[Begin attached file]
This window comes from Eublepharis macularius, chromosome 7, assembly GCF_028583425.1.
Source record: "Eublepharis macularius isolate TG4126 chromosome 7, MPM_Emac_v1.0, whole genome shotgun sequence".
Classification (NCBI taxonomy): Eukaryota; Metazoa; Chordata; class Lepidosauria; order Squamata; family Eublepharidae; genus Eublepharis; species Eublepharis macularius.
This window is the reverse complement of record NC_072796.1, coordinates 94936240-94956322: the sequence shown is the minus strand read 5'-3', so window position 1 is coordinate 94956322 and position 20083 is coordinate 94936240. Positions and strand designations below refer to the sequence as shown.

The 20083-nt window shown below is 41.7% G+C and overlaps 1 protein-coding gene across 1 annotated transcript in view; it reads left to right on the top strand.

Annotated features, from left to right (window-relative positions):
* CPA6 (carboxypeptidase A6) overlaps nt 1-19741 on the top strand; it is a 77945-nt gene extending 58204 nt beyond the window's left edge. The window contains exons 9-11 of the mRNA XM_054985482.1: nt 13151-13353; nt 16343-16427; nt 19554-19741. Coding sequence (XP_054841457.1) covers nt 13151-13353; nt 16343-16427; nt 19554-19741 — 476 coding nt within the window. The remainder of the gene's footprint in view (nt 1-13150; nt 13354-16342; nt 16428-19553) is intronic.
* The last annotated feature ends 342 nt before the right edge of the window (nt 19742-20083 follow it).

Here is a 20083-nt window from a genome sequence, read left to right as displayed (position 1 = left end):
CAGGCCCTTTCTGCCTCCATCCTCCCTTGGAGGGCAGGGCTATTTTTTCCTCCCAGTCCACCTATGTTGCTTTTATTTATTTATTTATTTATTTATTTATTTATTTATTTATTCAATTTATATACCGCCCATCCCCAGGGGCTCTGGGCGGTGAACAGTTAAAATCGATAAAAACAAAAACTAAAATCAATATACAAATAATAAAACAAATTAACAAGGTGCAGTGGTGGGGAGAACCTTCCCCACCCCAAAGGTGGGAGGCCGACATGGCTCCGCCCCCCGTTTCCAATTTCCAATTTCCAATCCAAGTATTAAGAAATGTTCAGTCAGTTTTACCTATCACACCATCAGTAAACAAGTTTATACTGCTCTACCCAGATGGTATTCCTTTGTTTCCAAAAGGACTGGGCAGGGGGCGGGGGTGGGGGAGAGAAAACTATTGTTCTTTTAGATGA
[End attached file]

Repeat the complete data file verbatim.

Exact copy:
This window comes from Eublepharis macularius, chromosome 7, assembly GCF_028583425.1.
Source record: "Eublepharis macularius isolate TG4126 chromosome 7, MPM_Emac_v1.0, whole genome shotgun sequence".
Classification (NCBI taxonomy): Eukaryota; Metazoa; Chordata; class Lepidosauria; order Squamata; family Eublepharidae; genus Eublepharis; species Eublepharis macularius.
This window is the reverse complement of record NC_072796.1, coordinates 94936240-94956322: the sequence shown is the minus strand read 5'-3', so window position 1 is coordinate 94956322 and position 20083 is coordinate 94936240. Positions and strand designations below refer to the sequence as shown.

The 20083-nt window shown below is 41.7% G+C and overlaps 1 protein-coding gene across 1 annotated transcript in view; it reads left to right on the top strand.

Annotated features, from left to right (window-relative positions):
* CPA6 (carboxypeptidase A6) overlaps nt 1-19741 on the top strand; it is a 77945-nt gene extending 58204 nt beyond the window's left edge. The window contains exons 9-11 of the mRNA XM_054985482.1: nt 13151-13353; nt 16343-16427; nt 19554-19741. Coding sequence (XP_054841457.1) covers nt 13151-13353; nt 16343-16427; nt 19554-19741 — 476 coding nt within the window. The remainder of the gene's footprint in view (nt 1-13150; nt 13354-16342; nt 16428-19553) is intronic.
* The last annotated feature ends 342 nt before the right edge of the window (nt 19742-20083 follow it).

Here is a 20083-nt window from a genome sequence, read left to right as displayed (position 1 = left end):
CAGGCCCTTTCTGCCTCCATCCTCCCTTGGAGGGCAGGGCTATTTTTTCCTCCCAGTCCACCTATGTTGCTTTTATTTATTTATTTATTTATTTATTTATTTATTTATTTATTCAATTTATATACCGCCCATCCCCAGGGGCTCTGGGCGGTGAACAGTTAAAATCGATAAAAACAAAAACTAAAATCAATATACAAATAATAAAACAAATTAACAAGGTGCAGTGGTGGGGAGAACCTTCCCCACCCCAAAGGTGGGAGGCCGACATGGCTCCGCCCCCCGTTTCCAATTTCCAATTTCCAATCCAAGTATTAAGAAATGTTCAGTCAGTTTTACCTATCACACCATCAGTAAACAAGTTTATACTGCTCTACCCAGATGGTATTCCTTTGTTTCCAAAAGGACTGGGCAGGGGGCGGGGGTGGGGGAGAGAAAACTATTGTTCTTTTAGATGA